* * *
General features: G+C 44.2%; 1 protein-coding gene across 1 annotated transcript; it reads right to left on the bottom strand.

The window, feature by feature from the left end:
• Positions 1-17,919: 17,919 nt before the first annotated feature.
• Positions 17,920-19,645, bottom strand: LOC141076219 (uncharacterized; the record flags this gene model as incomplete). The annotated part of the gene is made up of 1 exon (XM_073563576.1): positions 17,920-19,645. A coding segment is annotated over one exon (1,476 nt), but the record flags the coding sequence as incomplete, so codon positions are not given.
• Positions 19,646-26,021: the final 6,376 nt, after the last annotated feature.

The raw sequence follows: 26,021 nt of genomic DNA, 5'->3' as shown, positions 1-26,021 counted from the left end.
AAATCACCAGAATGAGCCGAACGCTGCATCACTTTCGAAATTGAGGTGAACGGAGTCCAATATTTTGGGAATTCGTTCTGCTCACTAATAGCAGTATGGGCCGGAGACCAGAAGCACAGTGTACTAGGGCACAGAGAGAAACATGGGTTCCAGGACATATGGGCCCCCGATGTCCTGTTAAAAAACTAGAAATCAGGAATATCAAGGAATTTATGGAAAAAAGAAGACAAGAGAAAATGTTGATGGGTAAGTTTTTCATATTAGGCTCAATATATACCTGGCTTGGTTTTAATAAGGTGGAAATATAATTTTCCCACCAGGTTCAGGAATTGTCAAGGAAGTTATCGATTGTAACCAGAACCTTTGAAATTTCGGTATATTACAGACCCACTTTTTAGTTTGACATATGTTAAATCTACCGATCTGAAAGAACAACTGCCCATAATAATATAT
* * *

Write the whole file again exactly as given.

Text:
General features: G+C 44.2%; 1 protein-coding gene across 1 annotated transcript; it reads right to left on the bottom strand.

The window, feature by feature from the left end:
• Positions 1-17,919: 17,919 nt before the first annotated feature.
• Positions 17,920-19,645, bottom strand: LOC141076219 (uncharacterized; the record flags this gene model as incomplete). The annotated part of the gene is made up of 1 exon (XM_073563576.1): positions 17,920-19,645. A coding segment is annotated over one exon (1,476 nt), but the record flags the coding sequence as incomplete, so codon positions are not given.
• Positions 19,646-26,021: the final 6,376 nt, after the last annotated feature.

The raw sequence follows: 26,021 nt of genomic DNA, 5'->3' as shown, positions 1-26,021 counted from the left end.
AAATCACCAGAATGAGCCGAACGCTGCATCACTTTCGAAATTGAGGTGAACGGAGTCCAATATTTTGGGAATTCGTTCTGCTCACTAATAGCAGTATGGGCCGGAGACCAGAAGCACAGTGTACTAGGGCACAGAGAGAAACATGGGTTCCAGGACATATGGGCCCCCGATGTCCTGTTAAAAAACTAGAAATCAGGAATATCAAGGAATTTATGGAAAAAAGAAGACAAGAGAAAATGTTGATGGGTAAGTTTTTCATATTAGGCTCAATATATACCTGGCTTGGTTTTAATAAGGTGGAAATATAATTTTCCCACCAGGTTCAGGAATTGTCAAGGAAGTTATCGATTGTAACCAGAACCTTTGAAATTTCGGTATATTACAGACCCACTTTTTAGTTTGACATATGTTAAATCTACCGATCTGAAAGAACAACTGCCCATAATAATATAT